In Japan, SanBio's investigational regenerative medicine product, SB623, become a hot topic. The 'active ingredient' of SB623 seems to be gene-modified mesenchymal stem/stromal cells. That cells seems to be derived from bone marrow MSCs by using transient transfection with a plasmid vector encoding the human Notch1 intracellular domain. And SB623 seems one of the most famous investigational regenerative medicine product.

However, I still don't understand Mode of Action they assumed.

My Questions

  1. What is the biological significance of transfecting the "Notch1 intracellular domain" gene into MSC (even though that's transfection is transient transfection)?
  2. Why "Notch1 intracellular domain"-transfected MSCs are believed to be superior in nerve regeneration even in the patient with a chronic stroke patient.
  3. Is it 'reasonable' to understand as follows:
    • 3.1. Even in the chronic phase of cerebral infarction, anti-TNFα activity and immunosuppressive effects have certain significance to both alleviate symptoms and promote regeneration.
    • 3.2. When the "Notch1 intracellular domain gene" is introduced into the MSC, the ability to secrete substances that enhance the regeneration of damaged nerves will be greater than normal MSC.
    • 3.3 The transfected gene of SB623 be not whole of Notch1 but a segment of the nucleotide sequence encoding "Notch1 intracellular domain" ? Are the protein of Notch1 and “Notch1 intracellular domain” different proteins?(I found the code for Notch 1 on NCBI but I cannot find the code of “Notch1 intracellular domain”.)

Is the idea like an anti-inflammatory agent valid even in the chronic phase of Ischemic stroke?

Their main target might be a chronic phase of Ischemic stroke. Actually, Clinical trial information of NCT02448641 says, the eligible subjected patients shall be "Between 6 and 90 months (7.5 years) post-stroke, and having a chronic motor neurological deficit".

However, despite targeting the chronic phase, one of the most important their target seems to be anti-inflammatory.

For example, one paper states that:

"The groundwork for this 2016 stem cell study was laid in 2009, when mesenchymal stem cells introduced into a cerebral ventricle in a rat stroke model, significantly improved function while enhancing the production of the anti-inflammatory cytokine IL-10 and, crucially, decreasing TNF levels."

And, other paper states that:

"Compared to the parental MSCs, SB623 cells appear to exert a greater inhibitory impact on the maturation of dendritic cells as demonstrated by a greater reduction in the surface expression of the co-stimulatory molecule, CD86."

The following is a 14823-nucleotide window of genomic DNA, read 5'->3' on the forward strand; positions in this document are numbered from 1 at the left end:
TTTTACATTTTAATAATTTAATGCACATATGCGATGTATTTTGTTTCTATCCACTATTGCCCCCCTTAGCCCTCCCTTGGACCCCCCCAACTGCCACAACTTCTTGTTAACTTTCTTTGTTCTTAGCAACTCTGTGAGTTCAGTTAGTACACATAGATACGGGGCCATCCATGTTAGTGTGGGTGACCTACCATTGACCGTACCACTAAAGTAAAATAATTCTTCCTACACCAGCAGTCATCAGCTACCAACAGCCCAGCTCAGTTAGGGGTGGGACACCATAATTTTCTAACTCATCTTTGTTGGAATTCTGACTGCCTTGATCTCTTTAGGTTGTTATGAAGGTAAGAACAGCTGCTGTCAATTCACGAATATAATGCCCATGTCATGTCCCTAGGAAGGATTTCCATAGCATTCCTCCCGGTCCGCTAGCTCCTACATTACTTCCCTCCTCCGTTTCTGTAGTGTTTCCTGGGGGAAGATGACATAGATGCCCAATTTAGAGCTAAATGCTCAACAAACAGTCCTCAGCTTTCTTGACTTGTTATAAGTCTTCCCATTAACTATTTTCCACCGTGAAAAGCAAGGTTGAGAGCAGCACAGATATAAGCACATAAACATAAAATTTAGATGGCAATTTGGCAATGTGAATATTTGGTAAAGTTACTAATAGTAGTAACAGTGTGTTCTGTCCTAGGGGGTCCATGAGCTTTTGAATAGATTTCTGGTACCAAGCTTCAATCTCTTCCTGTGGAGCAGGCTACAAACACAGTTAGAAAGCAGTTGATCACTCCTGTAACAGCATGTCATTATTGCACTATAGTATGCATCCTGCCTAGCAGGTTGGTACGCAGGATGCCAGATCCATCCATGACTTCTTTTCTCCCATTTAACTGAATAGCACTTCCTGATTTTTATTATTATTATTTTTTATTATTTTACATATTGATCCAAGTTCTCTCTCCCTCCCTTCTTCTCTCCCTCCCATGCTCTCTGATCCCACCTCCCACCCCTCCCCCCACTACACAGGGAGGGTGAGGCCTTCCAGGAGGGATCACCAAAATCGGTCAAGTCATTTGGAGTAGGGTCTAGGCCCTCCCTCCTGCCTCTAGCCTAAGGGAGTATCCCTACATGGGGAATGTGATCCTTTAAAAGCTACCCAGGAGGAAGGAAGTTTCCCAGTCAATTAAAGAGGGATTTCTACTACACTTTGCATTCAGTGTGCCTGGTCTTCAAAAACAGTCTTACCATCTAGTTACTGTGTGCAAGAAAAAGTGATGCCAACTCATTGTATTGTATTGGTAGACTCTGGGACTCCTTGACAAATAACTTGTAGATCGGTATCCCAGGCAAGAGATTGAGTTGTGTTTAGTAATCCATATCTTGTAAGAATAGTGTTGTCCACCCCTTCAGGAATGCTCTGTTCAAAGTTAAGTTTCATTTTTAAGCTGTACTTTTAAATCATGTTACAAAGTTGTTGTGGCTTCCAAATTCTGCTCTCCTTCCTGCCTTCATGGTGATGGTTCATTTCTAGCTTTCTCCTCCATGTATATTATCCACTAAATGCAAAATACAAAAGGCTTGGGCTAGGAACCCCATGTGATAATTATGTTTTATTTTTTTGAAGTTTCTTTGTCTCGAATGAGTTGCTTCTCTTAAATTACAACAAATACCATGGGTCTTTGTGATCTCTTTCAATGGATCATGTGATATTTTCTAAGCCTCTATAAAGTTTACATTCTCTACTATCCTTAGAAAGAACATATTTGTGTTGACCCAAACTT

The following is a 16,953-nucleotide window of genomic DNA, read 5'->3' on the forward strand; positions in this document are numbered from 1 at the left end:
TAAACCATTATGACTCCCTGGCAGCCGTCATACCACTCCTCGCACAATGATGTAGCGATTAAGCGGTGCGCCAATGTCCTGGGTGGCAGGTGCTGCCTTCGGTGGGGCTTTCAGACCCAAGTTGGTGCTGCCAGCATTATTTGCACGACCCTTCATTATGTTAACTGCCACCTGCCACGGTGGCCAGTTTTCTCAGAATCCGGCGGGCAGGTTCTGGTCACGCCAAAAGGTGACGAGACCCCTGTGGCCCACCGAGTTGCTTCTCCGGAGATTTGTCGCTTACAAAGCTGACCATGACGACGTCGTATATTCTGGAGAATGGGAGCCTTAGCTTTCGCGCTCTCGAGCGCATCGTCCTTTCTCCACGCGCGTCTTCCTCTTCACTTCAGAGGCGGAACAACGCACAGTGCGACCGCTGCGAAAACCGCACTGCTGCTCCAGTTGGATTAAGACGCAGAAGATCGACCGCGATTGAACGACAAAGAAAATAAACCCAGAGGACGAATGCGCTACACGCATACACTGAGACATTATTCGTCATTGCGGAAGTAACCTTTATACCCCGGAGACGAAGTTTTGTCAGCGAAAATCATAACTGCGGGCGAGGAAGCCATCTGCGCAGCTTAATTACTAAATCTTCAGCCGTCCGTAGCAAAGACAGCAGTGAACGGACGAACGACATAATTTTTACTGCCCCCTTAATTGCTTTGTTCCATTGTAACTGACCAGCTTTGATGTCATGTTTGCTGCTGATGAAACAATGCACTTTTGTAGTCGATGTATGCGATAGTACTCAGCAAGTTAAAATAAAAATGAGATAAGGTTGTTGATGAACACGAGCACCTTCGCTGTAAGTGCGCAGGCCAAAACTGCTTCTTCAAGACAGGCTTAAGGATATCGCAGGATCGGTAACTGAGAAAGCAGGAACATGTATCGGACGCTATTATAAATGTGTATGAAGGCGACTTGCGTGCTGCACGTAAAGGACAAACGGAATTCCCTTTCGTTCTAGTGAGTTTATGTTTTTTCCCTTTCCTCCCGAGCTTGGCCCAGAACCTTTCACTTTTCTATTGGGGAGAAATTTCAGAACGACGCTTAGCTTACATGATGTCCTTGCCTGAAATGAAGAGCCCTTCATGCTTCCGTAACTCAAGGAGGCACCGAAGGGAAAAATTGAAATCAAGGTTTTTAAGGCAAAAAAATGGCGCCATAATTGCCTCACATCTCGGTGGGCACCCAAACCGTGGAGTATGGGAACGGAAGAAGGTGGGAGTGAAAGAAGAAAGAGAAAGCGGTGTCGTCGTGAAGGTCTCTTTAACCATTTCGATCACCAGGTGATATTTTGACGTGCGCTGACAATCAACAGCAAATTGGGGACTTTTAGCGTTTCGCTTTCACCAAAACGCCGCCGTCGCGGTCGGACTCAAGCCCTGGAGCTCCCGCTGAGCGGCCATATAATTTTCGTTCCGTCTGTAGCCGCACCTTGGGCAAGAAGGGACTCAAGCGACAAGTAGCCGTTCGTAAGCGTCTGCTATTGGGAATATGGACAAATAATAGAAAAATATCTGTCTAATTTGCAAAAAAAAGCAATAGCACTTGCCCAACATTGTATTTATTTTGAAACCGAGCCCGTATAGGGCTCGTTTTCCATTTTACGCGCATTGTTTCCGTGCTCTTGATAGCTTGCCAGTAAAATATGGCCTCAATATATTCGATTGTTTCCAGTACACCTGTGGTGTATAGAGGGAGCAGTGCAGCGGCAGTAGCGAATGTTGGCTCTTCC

Why Does Anti-Inflammation Reduce Chronic Stroke Volume? By helping intrinsic recovery? If so, can a similar effect be expected with BBB-permeable immunosuppressants such as FK506?

Why does the transfection of "Notch1 intracellular domain" enhance the regenerative ability of MSCs?

Their other primary focus seems to be a "paracrine effect" rather than "differentiating allogeneic MSCs into nerves and glia and engrafting them in the patient's body."

In the previous section, I briefed papers mentioning the its paracrine effect on immunity and anti-inflammation.

The following summarizes its paracrine effect on the promotion of nerve regeneration.

One paper state that, "These data demonstrate that SB623 cells tend to support neural cell growth more effectively than their parental MSCs and identify both soluble and insoluble mediators responsible, at least in part, for enhanced neuropoietic potency of SB623."

However, why does the introduction of “Notch1 intracellular domain” increase the paracrine effect of MSCs?

Am I right if I understand that, the transfected gene of SB623 be not whole of Notch1 but a segment of the nucleotide sequence encoding "Notch1 intracellular domain"?

Notch1 protein is a single-pass transmembrane receptor, not a cytokine.

The Wikipedia article of "Notch proteins" says, "Notch intracellular domain (NICD) acts as a transcriptional activator when in complex with CSL family transcription factors. " Are the protein of Notch1 and “Notch1 intracellular domain” different proteins?

Post-hoc Note. (Added after 2019/12/18 (JST))

I may find question 3.3's answer in WikiPathologica (Written in Japanese). Following image is quoted from this site with minor modification. This introduces the structure of Notch1 itself, but does not explain what was transfected into SB623. However, perhaps a gene corresponding to the part circled in red in the figure has been transfected.

enter image description here

  • 1
    Hi Blue Various, welcome to the site. This is a great question! I hope it garners good answers, but it's so esoteric and complex that I'll be a bit surprised if it does. It will clearly require an expert in this specific field to answer, and this is still a small beta site that doesn't have hundreds of MDs and PhDs following. So even if it doesn't get good answers, I hope you'll hang around and share your wisdom. – Carey Gregory Dec 17 '19 at 1:22
  • @Carey Gregoryf Thank you for welcoming me. I'm interested in regenerative medicine. Mass media say these are very promising. Many papers state at least statistically significant differences. However, It seems to be very hard for me to understand the MOA or Assumed MOA of regenerative medicine. In general, statistical significance does not necessarily mean biological efficient. Broad knowledge is required. I am glad that there is a place where I can share my questions. – Blue Various Dec 18 '19 at 9:38

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